They came via a party. But this crowd doesn't care for the Washington dance.
Their majority in the House of Representatives secured, Republican leaders are now turning to the tricky task of corralling a class of brash Washington newcomers for whom Capitol Hill's traditions and niceties mean little.
Of a House Republican freshman class that will boast at least 84 members, roughly half consider themselves tea partiers. Tea party Senate candidates fared less well, but new senators from states including Kentucky, Utah and Florida owe their elections at least in part to tea party energy.
Toss in a few dozen congressional veterans who have embraced tea partiers, and that means a sizeable enough chunk of votes that the new GOP leadership needs to take their sentiments seriously.
Top Republican leaders know they wouldn't have the majority without the new members, and have spent the days since the election making sure the tea partiers' views will be accommodated in the new Congress.
GOP insiders say the new leaders are likely to support the concept of someone with credibility among tea partiers -- either a new member or a veteran who has embraced the movement -- to join the leadership team.
But that person is not likely to be Rep. Michele Bachmann, R-Minn., who has announced a run for Republican Conference Chair against Rep. Jeb Hensarling, R-Texas.
Though tea partiers don't speak with one voice -- virtually by definition -- the new crop of members of Congress rode surges of anti-government anger into office.
Many pledged to oppose additional debt, enact deep cuts in government services, and oppose special projects inserted into spending bills as earmarks.
One of the most prominent new tea partiers to win last week, Senator-elect Rand Paul of Kentucky, is serving notice that he will seek to cut even those areas of government that Republicans consider sacred. He said on ABC's "This Week" that the military budget should be among the areas targeted for cuts.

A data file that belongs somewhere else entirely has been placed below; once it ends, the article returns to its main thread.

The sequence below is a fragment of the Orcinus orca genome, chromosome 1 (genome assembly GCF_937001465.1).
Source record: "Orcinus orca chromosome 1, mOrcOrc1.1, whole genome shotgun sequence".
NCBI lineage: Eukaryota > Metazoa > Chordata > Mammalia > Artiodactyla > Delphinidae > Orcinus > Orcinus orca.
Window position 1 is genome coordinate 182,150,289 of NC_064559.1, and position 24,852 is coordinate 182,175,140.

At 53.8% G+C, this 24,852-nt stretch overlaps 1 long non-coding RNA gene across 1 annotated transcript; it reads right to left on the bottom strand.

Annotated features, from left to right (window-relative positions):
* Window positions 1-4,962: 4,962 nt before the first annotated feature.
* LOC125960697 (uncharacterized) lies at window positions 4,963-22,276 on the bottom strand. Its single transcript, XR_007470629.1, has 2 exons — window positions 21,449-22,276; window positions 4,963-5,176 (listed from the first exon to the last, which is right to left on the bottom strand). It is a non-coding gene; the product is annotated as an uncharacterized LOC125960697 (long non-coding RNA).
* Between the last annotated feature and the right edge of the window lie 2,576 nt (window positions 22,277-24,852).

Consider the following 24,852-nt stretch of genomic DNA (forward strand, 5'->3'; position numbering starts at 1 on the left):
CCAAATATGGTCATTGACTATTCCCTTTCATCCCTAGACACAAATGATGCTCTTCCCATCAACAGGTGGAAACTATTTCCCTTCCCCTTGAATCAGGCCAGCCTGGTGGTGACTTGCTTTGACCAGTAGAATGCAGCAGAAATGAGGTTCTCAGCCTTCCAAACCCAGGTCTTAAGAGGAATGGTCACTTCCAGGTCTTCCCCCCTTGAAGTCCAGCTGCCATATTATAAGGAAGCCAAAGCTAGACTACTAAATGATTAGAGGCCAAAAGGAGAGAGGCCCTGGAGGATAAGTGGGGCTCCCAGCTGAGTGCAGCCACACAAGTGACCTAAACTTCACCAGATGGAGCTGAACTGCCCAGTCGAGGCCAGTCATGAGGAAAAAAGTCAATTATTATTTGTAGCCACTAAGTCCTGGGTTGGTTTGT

"We're coming," Paul said of the tea party movement. "We're proud. We're strong. We're loud."
Republicans will face an early test of party unity in the spring, with a looming vote to raise the debt limit -- something many tea partiers oppose, even though a failure to pass such a measure would cause certain chaos in global markets and grind government functions to a halt.
Other areas that could come up even sooner -- such as possible compromises on extending the Bush-era tax cuts and proposals to ban earmarks -- could pit tea partiers against veteran members who are more inclined to take more pragmatic stands in an era of divided governance.
Republican leaders rightly point out that the new crop of members aren't strangers to them, personally or politically. Top members of the GOP leadership campaigned for many of them and encouraged some of them to run; they have reached out to all of them in the days since election day.
The presumptive House speaker, John Boehner, is signaling that the new crop will feel welcome in Washington.
"Most of them are the most normal, everyday people you've ever met. None of them have ever been involved in the political process before," Boehner, R-Ohio, told ABC News' Diane Sawyer on Thursday. "I think we as Americans ought to welcome that participation. I think it's going to reinvigorate our democracy. And be a really good thing for the country."
At the same time, Boehner made clear that Congress won't hold up an increase on the debt limit, though he said he will fight to see spending cuts before such a vote is held.
"We'll be ready to meet our obligations," Boehner said.
Boehner himself comes at the job as someone who, as a member of then-House Speaker Newt Gingrich's leadership team in 1995, saw first-hand the growing pains associated with a big crop of newcomers. Fifteen of the 74 freshman Republicans elected in 1994 did not win re-election just two years later.
Boehner, though a 20-year House veteran, first embraced tea party energy last March, just as it began to spread nationwide. He spoke at a series of tea party events, primarily in Washington and in his home state of Ohio, and met privately with several of the movement's leaders relatively early on.
Boehner's task will be to corral the fresh energy without seeing it turn against Republicans, as happened with some regularity during this year's primary season.
The White House, meanwhile, will be seeking out areas where it can divide Republicans against themselves, particularly in areas impacting the deficit and national debt.
Tea party activists have been explicit in saying they consider the new members to be "on probation." Their threat -- to harness the same energy that swept new members into office right back out if they stray from their promises -- doubles as the challenge confronting Boehner and his team.